When bartering, we look at the real value of a product or service; not how much gold it is or isn’t backed by.

Some people spend their time and money trying to save precious metals. After all, gold has been a globally accepted monetary standard for thousands of years. But what are the chances that someone can make change for your golden coins? Most likely, people will not be interested in your gold.

Remember that a financial system that works depends on perceived value. The person you are trying to purchase something from may not see the value in gold because they may question whether or not they will be able to trade the gold to someone else for something they need or want.

This brings up an important point about value. Value changes with need. A pack of AA batteries might cost you a couple of dollars today. That pack of batteries could be worth $10, $20, or even $50 if batteries are difficult to find.

If money has no value, that pack of batteries might be worth 20lbs of meat. At today’s prices, that meat would be worth $60 or more.

A localized economy that focuses on bartering products or services for other products or services is the only sustainable solution. It is the only way we can guarantee that we will have the things we need to survive because it is completely separate from a failed economic system.

In this article, we will look closely at what bartering is and what types of items you should barter that can help you now and in the future.

What is Bartering?

Bartering means trading goods or services without exchanging money.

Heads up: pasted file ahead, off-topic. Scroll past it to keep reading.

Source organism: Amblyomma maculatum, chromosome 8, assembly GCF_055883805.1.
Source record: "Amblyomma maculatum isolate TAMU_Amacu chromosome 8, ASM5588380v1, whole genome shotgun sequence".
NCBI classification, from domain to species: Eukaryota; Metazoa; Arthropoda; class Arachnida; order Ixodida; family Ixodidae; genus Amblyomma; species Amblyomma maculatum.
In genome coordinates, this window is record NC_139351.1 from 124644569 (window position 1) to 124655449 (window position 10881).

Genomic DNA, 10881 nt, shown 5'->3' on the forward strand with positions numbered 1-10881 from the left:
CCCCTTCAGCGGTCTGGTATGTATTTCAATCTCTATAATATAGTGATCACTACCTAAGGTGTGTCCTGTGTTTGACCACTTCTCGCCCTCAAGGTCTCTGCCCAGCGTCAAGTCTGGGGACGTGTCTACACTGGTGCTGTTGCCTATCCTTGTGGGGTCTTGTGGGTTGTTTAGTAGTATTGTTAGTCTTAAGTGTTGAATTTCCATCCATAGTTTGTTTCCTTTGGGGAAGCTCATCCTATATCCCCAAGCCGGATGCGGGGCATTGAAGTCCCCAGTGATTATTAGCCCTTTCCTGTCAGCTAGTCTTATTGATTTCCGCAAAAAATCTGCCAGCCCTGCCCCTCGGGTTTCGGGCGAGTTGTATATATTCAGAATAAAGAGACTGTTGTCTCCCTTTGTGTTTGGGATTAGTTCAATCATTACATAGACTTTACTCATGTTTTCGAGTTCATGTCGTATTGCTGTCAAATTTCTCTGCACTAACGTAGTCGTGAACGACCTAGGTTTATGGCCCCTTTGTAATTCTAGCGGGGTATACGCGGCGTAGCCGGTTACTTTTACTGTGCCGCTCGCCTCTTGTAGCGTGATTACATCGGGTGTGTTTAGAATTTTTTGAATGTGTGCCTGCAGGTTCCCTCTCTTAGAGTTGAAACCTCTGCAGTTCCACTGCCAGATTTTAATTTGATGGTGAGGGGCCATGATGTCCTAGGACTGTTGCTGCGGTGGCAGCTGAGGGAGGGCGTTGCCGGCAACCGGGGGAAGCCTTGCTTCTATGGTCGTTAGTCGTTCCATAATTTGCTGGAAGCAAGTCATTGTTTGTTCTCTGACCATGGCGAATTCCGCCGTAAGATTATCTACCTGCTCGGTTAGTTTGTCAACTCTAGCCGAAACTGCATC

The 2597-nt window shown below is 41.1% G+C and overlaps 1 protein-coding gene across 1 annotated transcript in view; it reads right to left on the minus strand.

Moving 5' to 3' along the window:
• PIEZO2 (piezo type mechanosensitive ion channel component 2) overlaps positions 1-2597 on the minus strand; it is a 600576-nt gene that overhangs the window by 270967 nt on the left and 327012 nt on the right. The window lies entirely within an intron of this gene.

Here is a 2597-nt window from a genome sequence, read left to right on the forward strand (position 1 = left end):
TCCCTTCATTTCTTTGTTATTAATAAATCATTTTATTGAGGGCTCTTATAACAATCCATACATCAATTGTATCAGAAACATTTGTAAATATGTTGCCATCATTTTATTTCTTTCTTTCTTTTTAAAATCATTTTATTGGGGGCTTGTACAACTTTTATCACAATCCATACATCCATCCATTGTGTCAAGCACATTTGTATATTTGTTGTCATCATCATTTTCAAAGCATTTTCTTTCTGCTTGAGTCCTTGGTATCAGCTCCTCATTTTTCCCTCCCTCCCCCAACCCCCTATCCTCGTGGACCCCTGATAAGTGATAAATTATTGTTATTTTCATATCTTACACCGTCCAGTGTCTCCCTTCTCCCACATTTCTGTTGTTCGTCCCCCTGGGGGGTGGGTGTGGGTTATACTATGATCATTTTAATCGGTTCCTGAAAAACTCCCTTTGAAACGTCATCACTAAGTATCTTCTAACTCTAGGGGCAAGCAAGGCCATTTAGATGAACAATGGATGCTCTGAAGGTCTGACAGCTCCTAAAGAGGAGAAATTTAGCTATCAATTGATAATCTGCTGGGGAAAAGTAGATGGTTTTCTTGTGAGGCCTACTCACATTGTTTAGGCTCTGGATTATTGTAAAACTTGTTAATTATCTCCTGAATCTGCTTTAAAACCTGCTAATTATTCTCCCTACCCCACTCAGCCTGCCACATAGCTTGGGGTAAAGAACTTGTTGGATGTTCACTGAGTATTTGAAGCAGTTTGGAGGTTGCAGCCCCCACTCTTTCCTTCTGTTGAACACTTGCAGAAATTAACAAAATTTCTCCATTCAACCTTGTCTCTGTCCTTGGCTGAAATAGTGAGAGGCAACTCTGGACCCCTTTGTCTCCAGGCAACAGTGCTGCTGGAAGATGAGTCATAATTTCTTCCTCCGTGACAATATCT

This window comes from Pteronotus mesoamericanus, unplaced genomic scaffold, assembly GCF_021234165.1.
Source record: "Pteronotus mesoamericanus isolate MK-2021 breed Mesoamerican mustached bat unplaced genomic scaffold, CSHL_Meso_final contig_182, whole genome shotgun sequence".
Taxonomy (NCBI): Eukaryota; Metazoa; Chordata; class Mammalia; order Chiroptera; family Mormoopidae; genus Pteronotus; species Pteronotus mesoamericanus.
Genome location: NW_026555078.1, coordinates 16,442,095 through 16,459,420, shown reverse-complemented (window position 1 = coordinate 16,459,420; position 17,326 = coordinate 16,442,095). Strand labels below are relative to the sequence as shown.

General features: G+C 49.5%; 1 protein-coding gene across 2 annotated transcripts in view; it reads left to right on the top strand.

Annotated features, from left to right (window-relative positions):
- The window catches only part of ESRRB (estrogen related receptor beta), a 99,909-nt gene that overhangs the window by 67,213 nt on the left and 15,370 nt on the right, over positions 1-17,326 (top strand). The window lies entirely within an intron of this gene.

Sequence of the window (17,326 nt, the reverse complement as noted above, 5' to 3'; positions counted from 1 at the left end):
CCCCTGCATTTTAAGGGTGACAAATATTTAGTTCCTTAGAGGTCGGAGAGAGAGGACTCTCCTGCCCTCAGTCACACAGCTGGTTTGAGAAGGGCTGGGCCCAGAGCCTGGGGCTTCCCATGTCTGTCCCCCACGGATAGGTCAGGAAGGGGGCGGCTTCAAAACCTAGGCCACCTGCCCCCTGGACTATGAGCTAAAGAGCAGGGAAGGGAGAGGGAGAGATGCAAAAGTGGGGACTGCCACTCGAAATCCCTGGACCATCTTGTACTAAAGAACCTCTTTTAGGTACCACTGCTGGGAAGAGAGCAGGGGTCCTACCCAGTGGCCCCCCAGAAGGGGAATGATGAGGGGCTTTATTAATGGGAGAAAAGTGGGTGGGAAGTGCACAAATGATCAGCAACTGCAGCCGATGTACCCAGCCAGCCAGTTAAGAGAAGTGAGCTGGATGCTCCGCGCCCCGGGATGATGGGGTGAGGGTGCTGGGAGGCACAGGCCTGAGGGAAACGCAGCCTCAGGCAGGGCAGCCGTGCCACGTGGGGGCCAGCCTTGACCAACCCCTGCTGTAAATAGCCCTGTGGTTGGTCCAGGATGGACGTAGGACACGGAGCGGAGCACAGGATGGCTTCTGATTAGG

Instead of trading paper money for a gallon of milk, maybe you trade a dozen eggs for that gallon of milk.

Instead of buying a cord of wood, you could offer to help build a new structure in exchange for the cord of wood.

The possibilities are endless. As long as you have something of perceived value, you should be able to trade that for something else of similar value.

A barter economy is nothing new. For thousands of years, trading goods and services was a very mainstream activity. Even during the Great Depression, there were hundreds of barter economies across the United States.

In more recent years, bartering has taken a backseat to our ever declining US dollar. Granted, the dollar does make commerce easy. There is no haggling over the value of one item over the other. The problem is that items we need seem to get more expensive every week.

In the wake of the global economic collapse, barter economies are making a comeback.

As usual, America seems to be one of the last major countries to adopt this mindset as many European countries have already begun to realize the importance of reestablishing barter economies.

One thing that seems to stump people about bartering in general is how much an item is worth.

For instance, how many pounds of meat are equal to a tube of toothpaste? How many pounds of fertilizer are equal to a gallon of gasoline?

The answer is – as much as someone is willing to pay.

Bartering is a skill. It is a skill you would be well served to begin practicing now.

There are countless stories of people bartering their way up from small items to much larger and more expensive items on popular sites like craigslist.